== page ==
Inherited wealth looks like the only major factor that could act to make individuals born in the 1960s and 1970s better off in retirement than their predecessors, on average. When compared with those born a decade earlier at the same age, these cohorts: have no higher take-home income; have saved no more of their previous take-home income; are less likely to own a home; probably have lower private pension wealth; and will tend to find that their state pensions replace a smaller proportion of previous earnings.

These are among the main findings of a new report by IFS researchers published today, funded by the Joseph Rowntree Foundation, the IFS Retirement Saving Consortium and the Economic and Social Research Council.

  • Since the Second World War, successive cohorts have experienced higher incomes and higher living standards than the previous generation, as they have benefited from rising national income.
  • This has stalled over the last decade. Working-age adults do not currently have higher incomes (after adjusting for inflation) than their predecessors born 10 years earlier had at the same age (e.g. 40-year-olds now have no higher incomes than 40-year-olds a decade ago).
  • Those born in the 1960s and 1970s did have higher incomes during early adulthood than their predecessors. But this additional income at younger ages relative to earlier generations was all spent: they have not saved any more past income than their predecessors had by the same stage in life.

Looking at the major components of household wealth for different birth cohorts:

  • Under current policy plans (including the planned introduction of the single-tier pension), state pension entitlements for individuals born in the 1960s and 1970s will tend to replace a smaller proportion of previous earnings than is the case for those currently above, or around, the state pension age. This difference is particularly marked for higher earners.
  • The rapid switch away from defined benefit (final salary) pension plans towards typically less generous defined contribution plans (in the private sector) will have affected currently younger cohorts significantly more than older ones.
  • Individuals born in the 1970s are taking longer than their predecessors to get on the housing ladder, and their homeownership rate has stalled over the last few years at around two-thirds – far below the four-fifths rate at which it peaked for those born in the 1940s and 1950s.

However it looks like later cohorts will receive much more from inheritances:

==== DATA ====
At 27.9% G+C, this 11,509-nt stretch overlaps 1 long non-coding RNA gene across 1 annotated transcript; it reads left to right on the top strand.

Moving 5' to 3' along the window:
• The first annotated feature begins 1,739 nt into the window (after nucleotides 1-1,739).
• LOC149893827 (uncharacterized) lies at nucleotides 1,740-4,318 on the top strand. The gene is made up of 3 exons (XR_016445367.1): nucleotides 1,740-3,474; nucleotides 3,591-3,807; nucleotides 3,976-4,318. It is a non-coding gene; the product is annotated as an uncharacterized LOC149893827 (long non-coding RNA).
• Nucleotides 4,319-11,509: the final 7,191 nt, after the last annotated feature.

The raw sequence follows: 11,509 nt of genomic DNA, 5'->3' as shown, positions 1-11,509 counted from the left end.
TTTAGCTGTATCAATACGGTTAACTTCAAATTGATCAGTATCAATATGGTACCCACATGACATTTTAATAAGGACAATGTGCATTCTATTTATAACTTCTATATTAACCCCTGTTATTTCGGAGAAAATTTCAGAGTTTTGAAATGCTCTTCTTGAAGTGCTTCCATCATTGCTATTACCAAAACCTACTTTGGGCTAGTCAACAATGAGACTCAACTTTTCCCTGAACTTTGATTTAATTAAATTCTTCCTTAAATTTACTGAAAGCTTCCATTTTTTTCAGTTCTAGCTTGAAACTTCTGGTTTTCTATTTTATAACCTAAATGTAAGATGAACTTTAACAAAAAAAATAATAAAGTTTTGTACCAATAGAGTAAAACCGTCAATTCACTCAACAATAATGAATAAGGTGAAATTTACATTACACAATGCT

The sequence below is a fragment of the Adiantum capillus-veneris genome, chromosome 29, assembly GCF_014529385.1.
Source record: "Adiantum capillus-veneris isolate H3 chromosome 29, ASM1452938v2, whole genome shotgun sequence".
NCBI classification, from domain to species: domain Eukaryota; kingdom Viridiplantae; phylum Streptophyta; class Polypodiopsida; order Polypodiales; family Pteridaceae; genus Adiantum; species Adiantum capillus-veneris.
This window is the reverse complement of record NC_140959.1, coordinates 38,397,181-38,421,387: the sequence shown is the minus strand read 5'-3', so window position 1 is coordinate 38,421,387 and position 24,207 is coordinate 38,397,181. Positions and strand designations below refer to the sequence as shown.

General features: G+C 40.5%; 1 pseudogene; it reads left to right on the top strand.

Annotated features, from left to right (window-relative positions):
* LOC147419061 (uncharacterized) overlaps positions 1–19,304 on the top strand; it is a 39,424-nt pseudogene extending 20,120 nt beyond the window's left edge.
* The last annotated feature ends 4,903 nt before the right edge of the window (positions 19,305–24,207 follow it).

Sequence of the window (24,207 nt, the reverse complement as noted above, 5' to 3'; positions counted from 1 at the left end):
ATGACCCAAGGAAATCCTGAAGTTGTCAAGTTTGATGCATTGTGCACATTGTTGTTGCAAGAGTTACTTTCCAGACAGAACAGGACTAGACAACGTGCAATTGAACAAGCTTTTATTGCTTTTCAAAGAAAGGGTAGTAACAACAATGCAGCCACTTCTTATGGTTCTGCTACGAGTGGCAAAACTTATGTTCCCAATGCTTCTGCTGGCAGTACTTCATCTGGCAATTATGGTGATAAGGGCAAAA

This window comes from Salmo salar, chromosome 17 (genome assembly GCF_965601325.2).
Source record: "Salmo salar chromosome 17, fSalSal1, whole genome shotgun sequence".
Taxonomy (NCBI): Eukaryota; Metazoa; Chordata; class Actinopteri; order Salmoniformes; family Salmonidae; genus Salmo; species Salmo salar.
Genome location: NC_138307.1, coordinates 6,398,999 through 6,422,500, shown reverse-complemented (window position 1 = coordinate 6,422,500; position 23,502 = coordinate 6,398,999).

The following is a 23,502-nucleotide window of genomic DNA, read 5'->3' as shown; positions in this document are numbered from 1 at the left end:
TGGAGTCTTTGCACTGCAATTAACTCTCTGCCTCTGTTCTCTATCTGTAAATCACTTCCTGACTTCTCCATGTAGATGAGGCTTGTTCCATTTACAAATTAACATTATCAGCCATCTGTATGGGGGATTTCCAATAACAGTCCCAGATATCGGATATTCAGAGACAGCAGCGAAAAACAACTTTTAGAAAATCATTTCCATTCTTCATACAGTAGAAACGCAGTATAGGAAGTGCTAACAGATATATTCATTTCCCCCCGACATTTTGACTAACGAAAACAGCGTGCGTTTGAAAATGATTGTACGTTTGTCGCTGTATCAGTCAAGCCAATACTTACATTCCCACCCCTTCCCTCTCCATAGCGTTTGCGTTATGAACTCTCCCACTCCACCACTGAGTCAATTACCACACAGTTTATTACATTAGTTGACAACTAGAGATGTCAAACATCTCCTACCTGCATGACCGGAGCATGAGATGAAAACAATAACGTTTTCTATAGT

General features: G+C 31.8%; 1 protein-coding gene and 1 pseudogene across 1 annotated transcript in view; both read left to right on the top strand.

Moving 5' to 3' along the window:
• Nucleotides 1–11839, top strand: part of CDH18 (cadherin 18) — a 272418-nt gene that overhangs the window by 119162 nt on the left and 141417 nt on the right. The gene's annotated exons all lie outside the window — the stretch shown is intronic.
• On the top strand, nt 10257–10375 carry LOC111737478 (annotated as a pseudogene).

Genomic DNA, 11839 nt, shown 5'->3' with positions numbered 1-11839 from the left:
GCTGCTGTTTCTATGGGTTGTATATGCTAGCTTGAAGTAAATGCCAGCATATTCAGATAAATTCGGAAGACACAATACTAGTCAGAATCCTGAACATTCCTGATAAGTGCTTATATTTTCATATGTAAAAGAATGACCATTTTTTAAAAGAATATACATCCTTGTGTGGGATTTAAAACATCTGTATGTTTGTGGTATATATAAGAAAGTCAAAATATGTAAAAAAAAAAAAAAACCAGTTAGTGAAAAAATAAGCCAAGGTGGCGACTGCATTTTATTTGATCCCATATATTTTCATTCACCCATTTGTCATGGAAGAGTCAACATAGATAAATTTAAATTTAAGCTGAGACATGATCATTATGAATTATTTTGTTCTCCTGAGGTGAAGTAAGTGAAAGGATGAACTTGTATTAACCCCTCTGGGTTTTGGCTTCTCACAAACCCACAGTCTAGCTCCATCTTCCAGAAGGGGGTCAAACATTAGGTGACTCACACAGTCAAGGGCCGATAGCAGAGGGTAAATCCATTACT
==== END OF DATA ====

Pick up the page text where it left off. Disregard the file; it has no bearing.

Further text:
• If people’s expectations are correct, then receipt of inheritances will be far higher among those born in the 1960s and the 1970s than among those born earlier. 28% of those born in the early 1940s have received or expect to receive an inheritance, compared with 70% of those born in the late 1970s.
  • But expected inheritances are unevenly distributed. Those who are already wealthiest expect to receive the most inheritance in future. For example, among those born in the mid-1970s, 35% of the wealthiest third expect to receive an inheritance worth at least £100,000, compared with just 12% of the least wealthy third.
  • Expected future inheritances also tend to be concentrated within the same households: individuals expecting inheritances are far more likely to have partners who also expect them.

All in all, this suggests that the long-term fortunes of younger generations may be more tied to the wealth of their parents than has been the case for those already at, or close to, the state pension age. Those not fortunate enough to expect a significant inheritance look likely to be worse off in older age than current, and soon-to-be, retirees.

Andrew Hood, a Research Economist at IFS and an author of the report, said: “Since the Second World War, successive cohorts have enjoyed higher incomes and living standards than their parents. Yet the incomes and wealth of those born in the 1960s and 1970s look no higher than the cohorts who came before them. As a result, younger cohorts are likely to have to rely on inheritances to be better off in retirement than their predecessors. But inheritances are unequally distributed, with households that are already relatively wealthy far more likely to benefit.”